Montcuq has a super street market every Sunday morning which is definitely worth a visit – nothing beats a leisurely stroll through the streets, browsing the colourful goods on offer and becoming acquainted with the locals. A town with a Sunday market has an added advantage too, as in rural France it is unusual to find shops that are open on Sunday! Buy some fresh fruit or bread to put in your back pack for the days walk.
The town of Lectoure itself is essentially calm, with its buildings being gorgeous examples of old Gascon architecture, built in the distinctive pale stone of the region.
A lively and warm atmosphere awaits you in the town centre, which offers a good selection of shops, restaurants and cafes. Located in the region of Gascony, Lectoure has a proud gastronomic tradition. In Lectoure, you will find plenty of bars and restaurants offering Gascon hospitality and cuisine at its very best. Local specialities include duck, Foie Gras and, of course, Armagnac. It may not be the best place to be if you are on a strict diet, but if you enjoy excellent French cuisine then Lectoure is superb.
The town of Lectoure has been officially designated a town of art and history by the French minister for Culture and Communication. Once an important military town in Gallo-Roman times, Lectoure was a strongly fortified town, and if you look hard enough you can find parts of the ramparts still existing today!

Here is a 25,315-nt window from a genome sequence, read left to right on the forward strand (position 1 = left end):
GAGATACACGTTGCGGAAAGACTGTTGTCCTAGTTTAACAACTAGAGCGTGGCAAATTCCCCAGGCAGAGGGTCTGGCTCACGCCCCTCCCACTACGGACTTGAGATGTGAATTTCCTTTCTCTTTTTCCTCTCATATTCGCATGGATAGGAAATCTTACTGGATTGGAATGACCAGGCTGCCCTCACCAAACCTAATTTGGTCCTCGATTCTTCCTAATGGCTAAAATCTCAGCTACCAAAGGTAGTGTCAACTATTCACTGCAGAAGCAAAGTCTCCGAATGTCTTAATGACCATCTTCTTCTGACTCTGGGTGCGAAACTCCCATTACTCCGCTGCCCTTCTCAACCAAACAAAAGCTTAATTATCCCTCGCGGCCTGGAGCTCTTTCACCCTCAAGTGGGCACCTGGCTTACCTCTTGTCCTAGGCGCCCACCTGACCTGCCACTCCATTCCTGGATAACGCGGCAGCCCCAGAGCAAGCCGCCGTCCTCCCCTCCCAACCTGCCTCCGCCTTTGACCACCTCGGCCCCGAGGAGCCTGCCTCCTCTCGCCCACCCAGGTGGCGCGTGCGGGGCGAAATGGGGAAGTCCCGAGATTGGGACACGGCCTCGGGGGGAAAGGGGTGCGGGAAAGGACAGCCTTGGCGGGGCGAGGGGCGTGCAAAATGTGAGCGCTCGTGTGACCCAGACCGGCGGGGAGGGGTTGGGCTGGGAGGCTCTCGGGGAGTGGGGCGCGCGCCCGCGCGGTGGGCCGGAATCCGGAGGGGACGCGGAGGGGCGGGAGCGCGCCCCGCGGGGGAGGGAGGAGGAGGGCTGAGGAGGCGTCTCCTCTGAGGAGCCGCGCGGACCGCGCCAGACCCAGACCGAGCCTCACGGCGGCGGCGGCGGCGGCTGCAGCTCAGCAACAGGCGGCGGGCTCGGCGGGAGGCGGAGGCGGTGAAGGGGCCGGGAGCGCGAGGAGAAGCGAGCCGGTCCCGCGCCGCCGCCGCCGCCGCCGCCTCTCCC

To satisfy history buffs, the town also offers some interesting museums including an archaeological museum and a museum of religious art.
Moissac has become something of a household name for it’s magnificent landmark the Abbey Church of St-Pierre. This is a masterpiece of Romanesque sculpture and the model for hundreds of churches and buildings elsewhere.
Indeed, the fact that it has survived countless wars is something of a miracle. During the French Revolution, it was used as a gunpowder factory and billet for soldiers, who damaged many of the sculptures. In the 1830’s it was set for demolition to make way for a railway line but thankfully, was saved. In 1998, the site was named a protected UNESCO World Heritage Site, to save it from any further damage.
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Originally published on 20th July 2014, updated on